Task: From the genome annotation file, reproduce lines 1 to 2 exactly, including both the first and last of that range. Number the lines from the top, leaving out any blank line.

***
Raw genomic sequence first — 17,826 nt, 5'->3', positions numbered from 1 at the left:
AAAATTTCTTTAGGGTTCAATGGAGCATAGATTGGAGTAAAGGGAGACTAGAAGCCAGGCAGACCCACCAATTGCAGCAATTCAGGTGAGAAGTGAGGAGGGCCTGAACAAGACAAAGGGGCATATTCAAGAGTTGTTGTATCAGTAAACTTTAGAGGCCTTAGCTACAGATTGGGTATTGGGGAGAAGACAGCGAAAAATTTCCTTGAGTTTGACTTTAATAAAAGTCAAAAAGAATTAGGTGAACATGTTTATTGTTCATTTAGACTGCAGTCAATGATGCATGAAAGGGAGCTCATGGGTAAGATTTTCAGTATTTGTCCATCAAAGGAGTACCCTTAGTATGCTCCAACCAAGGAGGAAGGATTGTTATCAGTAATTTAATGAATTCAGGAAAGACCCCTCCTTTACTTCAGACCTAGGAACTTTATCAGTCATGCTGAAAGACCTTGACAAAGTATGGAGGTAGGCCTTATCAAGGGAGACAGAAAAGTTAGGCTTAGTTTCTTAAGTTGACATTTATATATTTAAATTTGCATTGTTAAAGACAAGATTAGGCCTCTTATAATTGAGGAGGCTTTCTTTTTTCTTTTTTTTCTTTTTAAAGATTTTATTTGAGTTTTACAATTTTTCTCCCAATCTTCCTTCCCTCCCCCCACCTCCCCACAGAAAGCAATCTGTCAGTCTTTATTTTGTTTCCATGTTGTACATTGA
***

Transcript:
Raw genomic sequence first — 17,826 nt, 5'->3', positions numbered from 1 at the left:
AAAATTTCTTTAGGGTTCAATGGAGCATAGATTGGAGTAAAGGGAGACTAGAAGCCAGGCAGACCCACCAATTGCAGCAATTCAGGTGAGAAGTGAGGAGGGCCTGAACAAGACAAAGGGGCATATTCAAGAGTTGTTGTATCAGTAAACTTTAGAGGCCTTAGCTACAGATTGGGTATTGGGGAGAAGACAGCGAAAAATTTCCTTGAGTTTGACTTTAATAAAAGTCAAAAAGAATTAGGTGAACATGTTTATTGTTCATTTAGACTGCAGTCAATGATGCATGAAAGGGAGCTCATGGGTAAGATTTTCAGTATTTGTCCATCAAAGGAGTACCCTTAGTATGCTCCAACCAAGGAGGAAGGATTGTTATCAGTAATTTAATGAATTCAGGAAAGACCCCTCCTTTACTTCAGACCTAGGAACTTTATCAGTCATGCTGAAAGACCTTGACAAAGTATGGAGGTAGGCCTTATCAAGGGAGACAGAAAAGTTAGGCTTAGTTTCTTAAGTTGACATTTATATATTTAAATTTGCATTGTTAAAGACAAGATTAGGCCTCTTATAATTGAGGAGGCTTTCTTTTTTCTTTTTTTTCTTTTTAAAGATTTTATTTGAGTTTTACAATTTTTCTCCCAATCTTCCTTCCCTCCCCCCACCTCCCCACAGAAAGCAATCTGTCAGTCTTTATTTTGTTTCCATGTTGTACATTGA